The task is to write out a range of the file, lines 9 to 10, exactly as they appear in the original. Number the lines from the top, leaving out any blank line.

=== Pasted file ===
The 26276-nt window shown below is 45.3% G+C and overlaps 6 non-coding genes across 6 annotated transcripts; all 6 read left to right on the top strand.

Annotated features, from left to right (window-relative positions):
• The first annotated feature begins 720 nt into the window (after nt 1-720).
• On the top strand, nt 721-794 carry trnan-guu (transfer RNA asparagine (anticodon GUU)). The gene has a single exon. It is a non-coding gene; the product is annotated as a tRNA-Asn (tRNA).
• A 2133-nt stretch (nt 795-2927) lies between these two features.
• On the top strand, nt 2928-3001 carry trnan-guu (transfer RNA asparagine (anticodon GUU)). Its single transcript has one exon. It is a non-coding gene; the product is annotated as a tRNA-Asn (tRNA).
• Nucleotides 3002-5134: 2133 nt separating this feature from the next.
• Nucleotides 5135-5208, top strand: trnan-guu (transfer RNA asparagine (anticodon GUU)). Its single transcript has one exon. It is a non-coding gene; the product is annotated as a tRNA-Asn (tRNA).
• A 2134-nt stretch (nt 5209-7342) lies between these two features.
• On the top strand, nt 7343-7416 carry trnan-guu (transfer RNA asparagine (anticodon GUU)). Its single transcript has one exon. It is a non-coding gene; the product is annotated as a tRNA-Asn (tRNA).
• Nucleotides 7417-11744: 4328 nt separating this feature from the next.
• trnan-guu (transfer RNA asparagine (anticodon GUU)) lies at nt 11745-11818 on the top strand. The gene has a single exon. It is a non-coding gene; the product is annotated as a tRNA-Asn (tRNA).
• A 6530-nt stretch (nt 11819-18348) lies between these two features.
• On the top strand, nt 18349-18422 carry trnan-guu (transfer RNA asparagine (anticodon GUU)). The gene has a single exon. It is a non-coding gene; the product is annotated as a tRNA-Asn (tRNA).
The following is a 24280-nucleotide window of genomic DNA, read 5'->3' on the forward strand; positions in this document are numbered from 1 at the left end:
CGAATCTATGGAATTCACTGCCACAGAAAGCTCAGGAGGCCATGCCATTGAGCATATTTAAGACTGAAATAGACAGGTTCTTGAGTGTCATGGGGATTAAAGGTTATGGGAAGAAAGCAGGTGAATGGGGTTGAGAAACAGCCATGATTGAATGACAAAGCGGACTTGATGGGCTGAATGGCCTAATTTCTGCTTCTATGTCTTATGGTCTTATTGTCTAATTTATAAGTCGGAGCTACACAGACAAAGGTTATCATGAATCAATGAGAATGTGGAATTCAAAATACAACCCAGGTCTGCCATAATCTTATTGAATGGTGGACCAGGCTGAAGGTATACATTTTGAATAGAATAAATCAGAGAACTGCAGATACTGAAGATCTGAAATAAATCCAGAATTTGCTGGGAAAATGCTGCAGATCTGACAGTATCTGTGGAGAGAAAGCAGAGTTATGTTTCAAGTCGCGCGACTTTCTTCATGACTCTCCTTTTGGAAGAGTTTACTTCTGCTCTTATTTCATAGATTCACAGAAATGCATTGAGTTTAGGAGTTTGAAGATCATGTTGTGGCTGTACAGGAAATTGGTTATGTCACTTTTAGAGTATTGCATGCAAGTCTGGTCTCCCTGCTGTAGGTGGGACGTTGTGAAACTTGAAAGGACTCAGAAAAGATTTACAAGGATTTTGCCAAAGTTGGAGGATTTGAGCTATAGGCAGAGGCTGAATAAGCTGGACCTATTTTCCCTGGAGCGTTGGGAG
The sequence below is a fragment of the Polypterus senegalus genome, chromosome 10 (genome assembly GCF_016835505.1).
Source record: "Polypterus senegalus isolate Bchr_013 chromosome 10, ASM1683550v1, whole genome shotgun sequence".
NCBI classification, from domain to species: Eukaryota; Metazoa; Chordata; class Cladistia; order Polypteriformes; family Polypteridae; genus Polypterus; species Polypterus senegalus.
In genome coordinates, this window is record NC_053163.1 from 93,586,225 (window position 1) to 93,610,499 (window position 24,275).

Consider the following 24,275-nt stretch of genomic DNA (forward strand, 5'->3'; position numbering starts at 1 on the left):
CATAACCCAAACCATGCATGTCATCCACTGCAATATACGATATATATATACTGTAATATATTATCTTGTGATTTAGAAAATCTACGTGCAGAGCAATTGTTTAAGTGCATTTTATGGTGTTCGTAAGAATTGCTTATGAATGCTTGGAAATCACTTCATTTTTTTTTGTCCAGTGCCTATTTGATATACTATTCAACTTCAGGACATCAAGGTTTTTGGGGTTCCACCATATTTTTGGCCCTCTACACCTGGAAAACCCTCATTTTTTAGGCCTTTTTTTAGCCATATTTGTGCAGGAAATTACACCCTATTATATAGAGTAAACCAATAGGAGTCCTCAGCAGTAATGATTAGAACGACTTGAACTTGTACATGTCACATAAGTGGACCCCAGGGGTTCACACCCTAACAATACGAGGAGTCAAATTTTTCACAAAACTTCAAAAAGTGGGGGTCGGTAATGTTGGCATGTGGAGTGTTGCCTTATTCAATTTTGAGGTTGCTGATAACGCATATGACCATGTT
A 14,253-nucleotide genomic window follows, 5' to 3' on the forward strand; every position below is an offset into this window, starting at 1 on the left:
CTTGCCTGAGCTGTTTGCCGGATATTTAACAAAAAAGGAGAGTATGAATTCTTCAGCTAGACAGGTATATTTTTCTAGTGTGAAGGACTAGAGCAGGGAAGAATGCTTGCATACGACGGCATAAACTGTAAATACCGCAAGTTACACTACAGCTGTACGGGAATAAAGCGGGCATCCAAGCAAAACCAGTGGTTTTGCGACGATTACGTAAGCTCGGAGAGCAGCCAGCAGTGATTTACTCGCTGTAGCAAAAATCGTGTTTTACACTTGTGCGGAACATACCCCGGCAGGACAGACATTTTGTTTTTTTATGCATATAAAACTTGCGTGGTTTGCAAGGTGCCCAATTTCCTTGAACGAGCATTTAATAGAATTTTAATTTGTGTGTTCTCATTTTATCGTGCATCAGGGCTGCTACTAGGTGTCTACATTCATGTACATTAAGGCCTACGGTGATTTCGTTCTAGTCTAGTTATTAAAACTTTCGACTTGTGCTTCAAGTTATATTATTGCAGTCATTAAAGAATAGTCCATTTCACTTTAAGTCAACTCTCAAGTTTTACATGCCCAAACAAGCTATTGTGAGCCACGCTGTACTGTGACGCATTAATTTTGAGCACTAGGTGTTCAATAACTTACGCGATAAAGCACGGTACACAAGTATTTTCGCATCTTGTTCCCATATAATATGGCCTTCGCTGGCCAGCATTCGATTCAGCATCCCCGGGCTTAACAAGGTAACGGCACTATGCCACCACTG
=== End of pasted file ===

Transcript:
• A 2134-nt stretch (nt 5209-7342) lies between these two features.
• On the top strand, nt 7343-7416 carry trnan-guu (transfer RNA asparagine (anticodon GUU)). Its single transcript has one exon. It is a non-coding gene; the product is annotated as a tRNA-Asn (tRNA).